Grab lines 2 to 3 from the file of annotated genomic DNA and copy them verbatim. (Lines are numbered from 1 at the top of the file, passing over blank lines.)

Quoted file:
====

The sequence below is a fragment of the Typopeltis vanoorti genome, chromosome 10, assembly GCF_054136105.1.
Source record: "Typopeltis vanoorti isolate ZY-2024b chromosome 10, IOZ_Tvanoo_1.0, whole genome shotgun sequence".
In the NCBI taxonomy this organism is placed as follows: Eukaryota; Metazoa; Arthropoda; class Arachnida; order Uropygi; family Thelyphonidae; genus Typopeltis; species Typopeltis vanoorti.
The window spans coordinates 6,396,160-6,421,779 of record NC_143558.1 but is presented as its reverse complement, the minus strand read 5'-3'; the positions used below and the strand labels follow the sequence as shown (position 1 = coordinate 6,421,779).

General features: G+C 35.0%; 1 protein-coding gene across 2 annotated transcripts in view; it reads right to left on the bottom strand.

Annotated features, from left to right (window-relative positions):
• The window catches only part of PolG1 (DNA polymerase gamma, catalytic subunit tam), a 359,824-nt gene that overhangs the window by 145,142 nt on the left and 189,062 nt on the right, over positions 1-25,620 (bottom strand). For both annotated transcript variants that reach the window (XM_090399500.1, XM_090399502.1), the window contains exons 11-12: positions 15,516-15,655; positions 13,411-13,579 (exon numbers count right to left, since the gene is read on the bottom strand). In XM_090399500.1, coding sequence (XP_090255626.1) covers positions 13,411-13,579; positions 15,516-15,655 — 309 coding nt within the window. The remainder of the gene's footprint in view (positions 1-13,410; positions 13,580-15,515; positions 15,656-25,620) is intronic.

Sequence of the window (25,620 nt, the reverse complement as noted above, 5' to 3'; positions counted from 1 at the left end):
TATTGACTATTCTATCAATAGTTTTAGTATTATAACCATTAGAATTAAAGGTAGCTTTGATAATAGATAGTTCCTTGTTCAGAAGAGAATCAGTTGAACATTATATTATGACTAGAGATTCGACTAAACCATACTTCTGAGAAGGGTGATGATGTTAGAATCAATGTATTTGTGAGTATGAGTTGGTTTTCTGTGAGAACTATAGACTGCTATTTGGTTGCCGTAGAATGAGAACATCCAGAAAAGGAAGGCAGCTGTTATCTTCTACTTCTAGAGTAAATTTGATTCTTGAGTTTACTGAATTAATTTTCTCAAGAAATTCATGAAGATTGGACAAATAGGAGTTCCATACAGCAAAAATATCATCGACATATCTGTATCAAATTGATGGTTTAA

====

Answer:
Source record: "Typopeltis vanoorti isolate ZY-2024b chromosome 10, IOZ_Tvanoo_1.0, whole genome shotgun sequence".
In the NCBI taxonomy this organism is placed as follows: Eukaryota; Metazoa; Arthropoda; class Arachnida; order Uropygi; family Thelyphonidae; genus Typopeltis; species Typopeltis vanoorti.